Two stories illustrating the variety of cases which get to Court, from the £216 to £300 million.
A woman has sued the Ritz for £108, complaint about ‘hard scones, spilled tea and sandwiches straight from the fridge.’
Janet Wilson booked a £216 afternoon tea at the Ritz for a family celebration. She was astounded to discover that the scones were ‘rock hard’ and tea was spilt. She expected the ‘epitome of high standards’.
The hotel on boasts on its website that the treat is ‘exquisitely presented’ and ‘the finest slice of life’.
She complained and asked for a 50 per cent refund of £108 but the hotel refused – even sending her clips from its CCTV cameras which it said showed that no tea had been spilt.
Now, however, it has been ordered to pay up by a judge after Mrs Wilson took her case to the small claims court.
The story is silent as to whether the Ritz informed Ms Wilson about ADR under the ADR Regulations. It appears that they lost the case on a technicality, as their defence wasn’t pleaded properly, but now have negative publicity in the press. This is the kind of case that we mediate using our Consumer mediation scheme.
At the other end of the spectrum, Noel Edmunds is suing Lloyds Bank for £300 million. Much worse than a spoilt tea at the Ritz, Mr Edmunds alleges that his entertainment company, Unique Group, was destroyed along with hundreds of other small businesses thanks to ‘large-scale industrial fraud’ at HBOS.
Mr Edmonds said he was ‘taken to the brink of emotional annihilation’ after his company was destroyed by the scandal. Lloyds rescued HBOS at the height of the 2008 financial crisis and has set aside £100million for claims.
But the presenter is asking for three times this amount due to the ‘deep distress and public humiliation’ he says he suffered.
In September, the presenter revealed deep-pocketed investors would fund his landmark legal case. He is one of thousands suing the bank.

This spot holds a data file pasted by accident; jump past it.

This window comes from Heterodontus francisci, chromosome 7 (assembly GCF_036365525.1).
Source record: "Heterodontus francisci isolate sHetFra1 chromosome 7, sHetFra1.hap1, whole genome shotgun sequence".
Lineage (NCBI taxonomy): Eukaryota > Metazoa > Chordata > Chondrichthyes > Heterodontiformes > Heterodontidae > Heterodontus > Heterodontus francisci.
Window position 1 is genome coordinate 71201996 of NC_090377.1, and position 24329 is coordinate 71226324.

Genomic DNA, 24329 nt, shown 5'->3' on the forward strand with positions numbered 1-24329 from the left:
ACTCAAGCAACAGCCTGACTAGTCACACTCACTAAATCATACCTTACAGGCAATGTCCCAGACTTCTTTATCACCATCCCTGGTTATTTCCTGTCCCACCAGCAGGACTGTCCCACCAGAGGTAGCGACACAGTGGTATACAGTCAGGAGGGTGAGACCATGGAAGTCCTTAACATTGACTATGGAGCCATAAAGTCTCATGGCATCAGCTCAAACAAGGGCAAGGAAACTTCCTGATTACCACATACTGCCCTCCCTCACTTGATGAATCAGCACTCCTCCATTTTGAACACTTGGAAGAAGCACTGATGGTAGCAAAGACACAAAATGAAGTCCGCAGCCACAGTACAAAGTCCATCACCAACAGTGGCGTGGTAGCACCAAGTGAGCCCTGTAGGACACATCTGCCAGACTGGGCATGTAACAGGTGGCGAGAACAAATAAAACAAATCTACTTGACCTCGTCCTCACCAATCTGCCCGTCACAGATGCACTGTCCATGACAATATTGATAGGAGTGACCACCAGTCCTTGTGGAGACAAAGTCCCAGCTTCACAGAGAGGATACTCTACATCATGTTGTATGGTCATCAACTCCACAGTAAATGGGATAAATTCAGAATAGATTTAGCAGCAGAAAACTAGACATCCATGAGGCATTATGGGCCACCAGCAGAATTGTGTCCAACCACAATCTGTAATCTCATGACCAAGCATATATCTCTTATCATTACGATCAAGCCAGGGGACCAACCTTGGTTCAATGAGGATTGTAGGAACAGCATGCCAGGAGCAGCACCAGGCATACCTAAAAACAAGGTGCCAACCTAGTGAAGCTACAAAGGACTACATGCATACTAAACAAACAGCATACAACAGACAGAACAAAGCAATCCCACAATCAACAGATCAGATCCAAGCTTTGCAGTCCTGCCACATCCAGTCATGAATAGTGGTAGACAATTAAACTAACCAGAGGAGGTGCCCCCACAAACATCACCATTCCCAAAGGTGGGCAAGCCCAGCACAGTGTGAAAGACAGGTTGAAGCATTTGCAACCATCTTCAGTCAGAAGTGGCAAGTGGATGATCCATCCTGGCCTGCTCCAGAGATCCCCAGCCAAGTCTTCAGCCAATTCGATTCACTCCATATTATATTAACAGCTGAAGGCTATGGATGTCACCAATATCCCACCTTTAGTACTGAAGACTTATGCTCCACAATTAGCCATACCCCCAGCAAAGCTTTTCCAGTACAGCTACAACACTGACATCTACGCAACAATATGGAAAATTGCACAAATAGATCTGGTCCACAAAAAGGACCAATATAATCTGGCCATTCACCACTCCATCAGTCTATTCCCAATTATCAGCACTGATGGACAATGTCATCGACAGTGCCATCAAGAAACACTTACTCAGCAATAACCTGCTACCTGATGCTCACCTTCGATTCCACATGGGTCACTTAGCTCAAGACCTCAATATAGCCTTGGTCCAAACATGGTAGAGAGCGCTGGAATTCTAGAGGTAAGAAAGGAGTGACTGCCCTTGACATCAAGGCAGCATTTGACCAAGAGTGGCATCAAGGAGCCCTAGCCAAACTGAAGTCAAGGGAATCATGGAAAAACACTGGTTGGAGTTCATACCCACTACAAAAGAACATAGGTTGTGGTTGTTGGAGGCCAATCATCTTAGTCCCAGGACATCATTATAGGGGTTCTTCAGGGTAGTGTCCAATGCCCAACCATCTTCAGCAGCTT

His claims refer to the £245million loan scam carried out by HBOS employees in Reading, who were jailed earlier this year.
Lloyds has already made more than £10million worth of compensation offers to customers affected by the scandal, which took place between 2003 and 2007.
Six people were jailed for the fraud, which targeted small businesses and forced owners to pay huge fees to a consultancy firm.
The consultants had bribed corrupt bank managers with luxury trips and sex parties.
Speaking frankly earlier this year about how the incident drove him to try to take his own life, he said: ‘Until these criminals took me to the brink of emotional annihilation, I had always felt those who opt out by taking their own lives were selfish and cowardly.
‘But having been cast into that bottomless dark space devoid of logic and reason, I have a much deeper understanding of life without hope. I seek no sympathy and feel no shame in admitting that on the evening of January 18 2005 I attempted to end the overwhelming mental pain which had consumed my whole being.’
Clearly, this is another case which is suitable for Mediation, particularly given the emotional anguish suffered by Mr Edmunds which cannot be helped by the ongoing Legal case. It is understood that Lloyds and Mr Edmunds did mediate their dispute. The Court would expect this to take place in order to try to resolve the case without it going further and costs being incurred. When a mediation fails, what happened during it cannot be referred to in Court.